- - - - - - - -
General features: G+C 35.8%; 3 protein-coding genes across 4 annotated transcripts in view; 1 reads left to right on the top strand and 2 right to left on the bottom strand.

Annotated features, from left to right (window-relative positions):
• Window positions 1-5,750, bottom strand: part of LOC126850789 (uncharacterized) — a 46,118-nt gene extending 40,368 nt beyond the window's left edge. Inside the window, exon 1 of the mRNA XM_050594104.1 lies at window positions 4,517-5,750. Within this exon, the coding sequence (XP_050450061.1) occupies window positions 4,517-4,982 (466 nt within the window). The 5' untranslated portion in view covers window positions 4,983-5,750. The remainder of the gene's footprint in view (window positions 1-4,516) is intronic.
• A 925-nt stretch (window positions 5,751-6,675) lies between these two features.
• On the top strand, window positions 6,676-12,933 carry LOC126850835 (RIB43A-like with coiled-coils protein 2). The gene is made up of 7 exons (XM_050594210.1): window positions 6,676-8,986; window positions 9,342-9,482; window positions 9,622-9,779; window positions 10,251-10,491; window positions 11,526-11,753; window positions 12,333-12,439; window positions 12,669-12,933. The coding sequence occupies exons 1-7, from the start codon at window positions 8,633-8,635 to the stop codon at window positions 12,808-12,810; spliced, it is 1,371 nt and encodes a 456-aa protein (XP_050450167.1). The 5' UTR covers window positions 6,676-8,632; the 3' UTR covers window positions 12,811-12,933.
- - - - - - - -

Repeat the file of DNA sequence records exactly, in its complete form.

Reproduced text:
General features: G+C 35.8%; 3 protein-coding genes across 4 annotated transcripts in view; 1 reads left to right on the top strand and 2 right to left on the bottom strand.

Annotated features, from left to right (window-relative positions):
• Window positions 1-5,750, bottom strand: part of LOC126850789 (uncharacterized) — a 46,118-nt gene extending 40,368 nt beyond the window's left edge. Inside the window, exon 1 of the mRNA XM_050594104.1 lies at window positions 4,517-5,750. Within this exon, the coding sequence (XP_050450061.1) occupies window positions 4,517-4,982 (466 nt within the window). The 5' untranslated portion in view covers window positions 4,983-5,750. The remainder of the gene's footprint in view (window positions 1-4,516) is intronic.
• A 925-nt stretch (window positions 5,751-6,675) lies between these two features.
• On the top strand, window positions 6,676-12,933 carry LOC126850835 (RIB43A-like with coiled-coils protein 2). The gene is made up of 7 exons (XM_050594210.1): window positions 6,676-8,986; window positions 9,342-9,482; window positions 9,622-9,779; window positions 10,251-10,491; window positions 11,526-11,753; window positions 12,333-12,439; window positions 12,669-12,933. The coding sequence occupies exons 1-7, from the start codon at window positions 8,633-8,635 to the stop codon at window positions 12,808-12,810; spliced, it is 1,371 nt and encodes a 456-aa protein (XP_050450167.1). The 5' UTR covers window positions 6,676-8,632; the 3' UTR covers window positions 12,811-12,933.